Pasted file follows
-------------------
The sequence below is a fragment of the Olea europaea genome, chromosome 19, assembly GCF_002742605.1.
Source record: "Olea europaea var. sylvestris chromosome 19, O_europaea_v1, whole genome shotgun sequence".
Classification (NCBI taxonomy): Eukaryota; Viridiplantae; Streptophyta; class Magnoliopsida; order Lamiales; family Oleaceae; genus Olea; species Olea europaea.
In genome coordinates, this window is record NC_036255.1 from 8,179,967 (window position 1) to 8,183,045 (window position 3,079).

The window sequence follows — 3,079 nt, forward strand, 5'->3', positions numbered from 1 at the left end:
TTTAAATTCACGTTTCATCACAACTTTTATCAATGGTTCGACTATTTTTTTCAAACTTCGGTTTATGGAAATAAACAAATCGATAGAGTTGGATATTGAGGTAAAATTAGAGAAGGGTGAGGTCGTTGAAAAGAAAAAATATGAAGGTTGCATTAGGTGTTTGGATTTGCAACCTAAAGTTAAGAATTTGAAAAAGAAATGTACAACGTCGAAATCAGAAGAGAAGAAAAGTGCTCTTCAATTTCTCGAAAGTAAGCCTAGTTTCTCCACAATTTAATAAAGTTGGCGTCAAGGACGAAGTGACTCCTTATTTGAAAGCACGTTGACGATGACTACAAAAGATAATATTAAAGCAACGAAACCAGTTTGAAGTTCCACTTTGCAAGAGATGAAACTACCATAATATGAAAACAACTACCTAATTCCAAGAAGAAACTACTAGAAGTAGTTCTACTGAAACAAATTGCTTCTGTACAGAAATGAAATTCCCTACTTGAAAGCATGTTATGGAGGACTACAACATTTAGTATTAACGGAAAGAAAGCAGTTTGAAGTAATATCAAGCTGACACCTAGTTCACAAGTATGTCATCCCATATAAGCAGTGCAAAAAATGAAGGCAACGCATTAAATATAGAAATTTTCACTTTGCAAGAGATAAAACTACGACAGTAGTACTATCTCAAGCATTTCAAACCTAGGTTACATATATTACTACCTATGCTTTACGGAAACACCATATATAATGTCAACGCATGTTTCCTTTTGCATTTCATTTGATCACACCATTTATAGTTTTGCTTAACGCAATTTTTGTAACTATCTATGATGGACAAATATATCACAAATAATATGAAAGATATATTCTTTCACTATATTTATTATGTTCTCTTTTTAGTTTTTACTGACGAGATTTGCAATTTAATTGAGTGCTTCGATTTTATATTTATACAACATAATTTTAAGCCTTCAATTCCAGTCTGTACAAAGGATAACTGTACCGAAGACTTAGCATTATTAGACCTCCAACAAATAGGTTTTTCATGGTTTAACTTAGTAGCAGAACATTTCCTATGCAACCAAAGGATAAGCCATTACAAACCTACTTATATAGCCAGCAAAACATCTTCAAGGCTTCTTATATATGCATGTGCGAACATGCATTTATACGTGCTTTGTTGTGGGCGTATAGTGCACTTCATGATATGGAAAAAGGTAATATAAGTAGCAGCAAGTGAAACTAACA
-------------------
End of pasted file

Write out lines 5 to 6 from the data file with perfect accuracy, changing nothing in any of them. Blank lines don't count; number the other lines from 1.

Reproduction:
The window sequence follows — 3,079 nt, forward strand, 5'->3', positions numbered from 1 at the left end:
TTTAAATTCACGTTTCATCACAACTTTTATCAATGGTTCGACTATTTTTTTCAAACTTCGGTTTATGGAAATAAACAAATCGATAGAGTTGGATATTGAGGTAAAATTAGAGAAGGGTGAGGTCGTTGAAAAGAAAAAATATGAAGGTTGCATTAGGTGTTTGGATTTGCAACCTAAAGTTAAGAATTTGAAAAAGAAATGTACAACGTCGAAATCAGAAGAGAAGAAAAGTGCTCTTCAATTTCTCGAAAGTAAGCCTAGTTTCTCCACAATTTAATAAAGTTGGCGTCAAGGACGAAGTGACTCCTTATTTGAAAGCACGTTGACGATGACTACAAAAGATAATATTAAAGCAACGAAACCAGTTTGAAGTTCCACTTTGCAAGAGATGAAACTACCATAATATGAAAACAACTACCTAATTCCAAGAAGAAACTACTAGAAGTAGTTCTACTGAAACAAATTGCTTCTGTACAGAAATGAAATTCCCTACTTGAAAGCATGTTATGGAGGACTACAACATTTAGTATTAACGGAAAGAAAGCAGTTTGAAGTAATATCAAGCTGACACCTAGTTCACAAGTATGTCATCCCATATAAGCAGTGCAAAAAATGAAGGCAACGCATTAAATATAGAAATTTTCACTTTGCAAGAGATAAAACTACGACAGTAGTACTATCTCAAGCATTTCAAACCTAGGTTACATATATTACTACCTATGCTTTACGGAAACACCATATATAATGTCAACGCATGTTTCCTTTTGCATTTCATTTGATCACACCATTTATAGTTTTGCTTAACGCAATTTTTGTAACTATCTATGATGGACAAATATATCACAAATAATATGAAAGATATATTCTTTCACTATATTTATTATGTTCTCTTTTTAGTTTTTACTGACGAGATTTGCAATTTAATTGAGTGCTTCGATTTTATATTTATACAACATAATTTTAAGCCTTCAATTCCAGTCTGTACAAAGGATAACTGTACCGAAGACTTAGCATTATTAGACCTCCAACAAATAGGTTTTTCATGGTTTAACTTAGTAGCAGAACATTTCCTATGCAACCAAAGGATAAGCCATTACAAACCTACTTATATAGCCAGCAAAACATCTTCAAGGCTTCTTATATATGCATGTGCGAACATGCATTTATACGTGCTTTGTTGTGGGCGTATAGTGCACTTCATGATATGGAAAAAGGTAATATAAGTAGCAGCAAGTGAAACTAACA